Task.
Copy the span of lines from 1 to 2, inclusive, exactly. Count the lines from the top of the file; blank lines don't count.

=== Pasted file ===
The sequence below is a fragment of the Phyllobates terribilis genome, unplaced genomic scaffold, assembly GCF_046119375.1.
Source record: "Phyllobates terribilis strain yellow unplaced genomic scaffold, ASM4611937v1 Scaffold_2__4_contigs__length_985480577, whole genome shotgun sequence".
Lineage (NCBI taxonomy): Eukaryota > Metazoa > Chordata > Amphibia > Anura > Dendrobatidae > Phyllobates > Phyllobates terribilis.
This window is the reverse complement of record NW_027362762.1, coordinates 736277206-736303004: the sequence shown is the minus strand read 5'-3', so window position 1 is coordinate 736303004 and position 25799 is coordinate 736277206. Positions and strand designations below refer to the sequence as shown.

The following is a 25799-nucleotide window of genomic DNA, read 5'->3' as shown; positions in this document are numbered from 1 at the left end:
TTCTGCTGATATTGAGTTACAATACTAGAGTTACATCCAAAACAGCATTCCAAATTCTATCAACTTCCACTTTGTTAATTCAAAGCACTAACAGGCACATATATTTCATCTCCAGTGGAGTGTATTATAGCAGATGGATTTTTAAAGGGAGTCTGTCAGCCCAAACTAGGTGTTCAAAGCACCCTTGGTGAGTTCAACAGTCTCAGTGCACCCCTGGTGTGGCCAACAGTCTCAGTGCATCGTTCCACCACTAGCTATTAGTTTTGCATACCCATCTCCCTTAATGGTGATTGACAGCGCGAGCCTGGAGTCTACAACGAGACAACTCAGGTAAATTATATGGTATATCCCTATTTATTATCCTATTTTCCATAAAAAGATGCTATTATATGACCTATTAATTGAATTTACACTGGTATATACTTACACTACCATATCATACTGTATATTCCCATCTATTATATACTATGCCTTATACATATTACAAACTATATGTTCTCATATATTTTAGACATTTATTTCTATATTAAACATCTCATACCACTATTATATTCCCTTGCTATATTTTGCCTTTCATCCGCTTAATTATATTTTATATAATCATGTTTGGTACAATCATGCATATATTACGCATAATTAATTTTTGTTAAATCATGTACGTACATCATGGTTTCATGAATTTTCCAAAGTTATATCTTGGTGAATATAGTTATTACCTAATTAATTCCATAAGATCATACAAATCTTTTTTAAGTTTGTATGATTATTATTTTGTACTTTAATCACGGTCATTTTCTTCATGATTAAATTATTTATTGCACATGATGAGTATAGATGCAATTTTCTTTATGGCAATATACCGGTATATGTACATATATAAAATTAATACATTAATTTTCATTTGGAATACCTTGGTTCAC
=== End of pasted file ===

The sequence below is a fragment of the Phyllobates terribilis genome, unplaced genomic scaffold, assembly GCF_046119375.1.
Source record: "Phyllobates terribilis strain yellow unplaced genomic scaffold, ASM4611937v1 Scaffold_2__4_contigs__length_985480577, whole genome shotgun sequence".